MELBOURNE, AUSTRALIA — Australia’s delayed NHI MRH 90 Taipan Multi Role Helicopter program received a significant boost Thursday with the induction of the Royal Australian Navy’s 808 Squadron in a ceremony at HMAS Albatross, near Nowra, South of Sydney.
“The commissioning of 808 Squadron is a significant milestone for the Navy as we formally welcome into service a new generation, maritime support helicopter that not only replaces the retired Sea Kings, but delivers new capabilities and a capacity to meet emerging requirements in the future,” said Rear Adm. Tim Barrett, commander of the Australian Fleet.
The Taipan is replacing the Navy’s now-retired Sea King helicopters in the shipboard utility helicopter role and will also replace the Australian Army’s S-70 Black Hawks in battlefield airlift and special operations support roles.
“Bringing a technologically advanced, new generation aircraft into service is no simple task, but 808 Squadron personnel have worked tirelessly together, and with the Defence Materiel Organisation project office and the Army to reach this milestone,” Barrett said.
Australia has 46 helicopters on order but the project is three years late and only about 20 have been accepted to date, despite first deliveries occurring in December 2007. The project has been delayed by a series of technical issues as well as an inadequate sustainment program, and has been on the government’s Projects of Concern list since November 2011.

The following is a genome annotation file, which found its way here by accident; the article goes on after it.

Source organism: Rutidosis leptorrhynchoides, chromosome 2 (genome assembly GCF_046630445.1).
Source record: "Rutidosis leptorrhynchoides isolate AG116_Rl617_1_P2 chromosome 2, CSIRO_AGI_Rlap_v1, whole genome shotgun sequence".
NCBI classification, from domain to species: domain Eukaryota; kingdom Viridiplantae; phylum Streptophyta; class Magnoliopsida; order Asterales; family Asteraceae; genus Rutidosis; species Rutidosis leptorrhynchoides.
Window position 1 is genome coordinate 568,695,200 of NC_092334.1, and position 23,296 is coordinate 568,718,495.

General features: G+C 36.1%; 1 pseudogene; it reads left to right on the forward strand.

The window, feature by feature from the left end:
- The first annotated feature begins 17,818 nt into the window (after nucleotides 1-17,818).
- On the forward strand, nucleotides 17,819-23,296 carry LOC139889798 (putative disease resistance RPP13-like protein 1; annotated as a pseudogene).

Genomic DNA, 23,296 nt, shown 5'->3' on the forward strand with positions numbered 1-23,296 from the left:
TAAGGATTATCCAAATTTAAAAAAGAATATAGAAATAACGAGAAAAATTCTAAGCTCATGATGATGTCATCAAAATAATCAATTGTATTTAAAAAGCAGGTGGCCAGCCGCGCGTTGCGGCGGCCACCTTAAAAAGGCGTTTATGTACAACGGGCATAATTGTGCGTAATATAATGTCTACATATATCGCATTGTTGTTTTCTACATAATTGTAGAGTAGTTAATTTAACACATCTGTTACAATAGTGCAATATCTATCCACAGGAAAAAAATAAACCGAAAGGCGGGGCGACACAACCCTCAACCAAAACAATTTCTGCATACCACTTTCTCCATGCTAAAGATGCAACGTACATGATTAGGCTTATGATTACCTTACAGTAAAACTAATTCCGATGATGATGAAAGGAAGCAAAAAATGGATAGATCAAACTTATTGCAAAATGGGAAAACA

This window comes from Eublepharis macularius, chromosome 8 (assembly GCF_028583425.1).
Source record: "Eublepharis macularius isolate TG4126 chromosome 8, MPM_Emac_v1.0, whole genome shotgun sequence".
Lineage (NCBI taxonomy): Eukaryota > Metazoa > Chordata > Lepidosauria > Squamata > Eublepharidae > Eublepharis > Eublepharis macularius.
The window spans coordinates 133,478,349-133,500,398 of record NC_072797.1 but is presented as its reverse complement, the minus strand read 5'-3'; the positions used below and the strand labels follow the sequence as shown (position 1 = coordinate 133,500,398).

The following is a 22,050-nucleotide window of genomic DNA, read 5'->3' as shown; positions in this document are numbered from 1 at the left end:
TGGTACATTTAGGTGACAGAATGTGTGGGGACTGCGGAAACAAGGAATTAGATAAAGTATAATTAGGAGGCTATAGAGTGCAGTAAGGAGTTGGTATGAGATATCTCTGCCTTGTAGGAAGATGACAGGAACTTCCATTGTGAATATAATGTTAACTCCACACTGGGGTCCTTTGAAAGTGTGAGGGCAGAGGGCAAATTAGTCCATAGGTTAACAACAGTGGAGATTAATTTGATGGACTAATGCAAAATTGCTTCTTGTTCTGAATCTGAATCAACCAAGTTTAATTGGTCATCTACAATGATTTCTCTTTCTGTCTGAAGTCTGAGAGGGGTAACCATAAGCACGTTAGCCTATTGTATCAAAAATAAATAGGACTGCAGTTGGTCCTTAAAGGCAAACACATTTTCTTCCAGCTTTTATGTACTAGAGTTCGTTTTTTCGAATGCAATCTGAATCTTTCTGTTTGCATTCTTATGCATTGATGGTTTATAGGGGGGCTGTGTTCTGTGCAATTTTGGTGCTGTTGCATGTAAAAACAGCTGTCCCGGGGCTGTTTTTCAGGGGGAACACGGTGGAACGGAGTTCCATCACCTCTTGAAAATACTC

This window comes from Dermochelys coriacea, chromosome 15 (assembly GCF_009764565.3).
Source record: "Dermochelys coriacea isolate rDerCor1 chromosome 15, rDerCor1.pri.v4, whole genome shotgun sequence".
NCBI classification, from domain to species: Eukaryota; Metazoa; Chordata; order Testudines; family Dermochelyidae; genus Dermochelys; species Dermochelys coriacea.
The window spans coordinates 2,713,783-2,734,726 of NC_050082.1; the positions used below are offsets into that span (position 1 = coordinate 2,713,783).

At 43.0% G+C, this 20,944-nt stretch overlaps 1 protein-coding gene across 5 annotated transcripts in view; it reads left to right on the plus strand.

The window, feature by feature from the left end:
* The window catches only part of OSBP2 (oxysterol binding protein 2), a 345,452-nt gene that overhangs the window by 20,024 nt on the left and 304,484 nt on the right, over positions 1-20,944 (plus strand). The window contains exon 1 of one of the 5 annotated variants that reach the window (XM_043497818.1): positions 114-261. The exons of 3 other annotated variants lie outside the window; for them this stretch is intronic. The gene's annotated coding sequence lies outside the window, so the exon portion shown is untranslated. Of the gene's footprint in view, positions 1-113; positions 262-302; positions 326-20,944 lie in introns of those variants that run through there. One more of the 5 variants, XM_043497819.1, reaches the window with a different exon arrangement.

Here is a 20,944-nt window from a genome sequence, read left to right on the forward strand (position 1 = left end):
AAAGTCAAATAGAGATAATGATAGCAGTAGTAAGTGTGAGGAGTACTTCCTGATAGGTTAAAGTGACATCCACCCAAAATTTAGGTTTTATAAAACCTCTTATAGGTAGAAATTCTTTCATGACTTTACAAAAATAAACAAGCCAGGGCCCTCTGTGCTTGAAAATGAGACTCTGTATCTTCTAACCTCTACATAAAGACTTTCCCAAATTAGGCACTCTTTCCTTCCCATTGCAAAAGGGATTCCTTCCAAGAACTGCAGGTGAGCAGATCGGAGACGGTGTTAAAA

However, a deed of undertaking was signed on May 9 between the commonwealth and prime contractor Australian Aerospace, a Eurocopter subsidiary that is assembling the helicopters at its facility in Brisbane, to remediate a number of commercial and contractual issues and to re-baseline the project. The contract included a 47th helicopter to be provided at no cost to the Australian government and there is confidence now that the MRH 90 program will be removed from the Projects of Concern list by the end of the year.
“Australian Aerospace congratulates the Navy on the recommissioning of its illustrious 808 Squadron. This is indeed a significant milestone for the Navy. It also marks the official entry into Australian service of the world’s most advanced multirole naval and land forces support helicopter,” said Jens Goennemann, CEO of Australian Aerospace. “As a long-term defense partner, Australian Aerospace is proud to support 808 Squadron and its commitment to service of the nation.”
The next major milestone will be the achievement of Initial Operating Capability (IOC) for Navy, which represents the point at which the first helicopter is capable of deploying to sea in the maritime utility helicopter role aboard a support vessel, and is expected before the end of the year.
IOC for Army is expected to follow in the middle of 2014.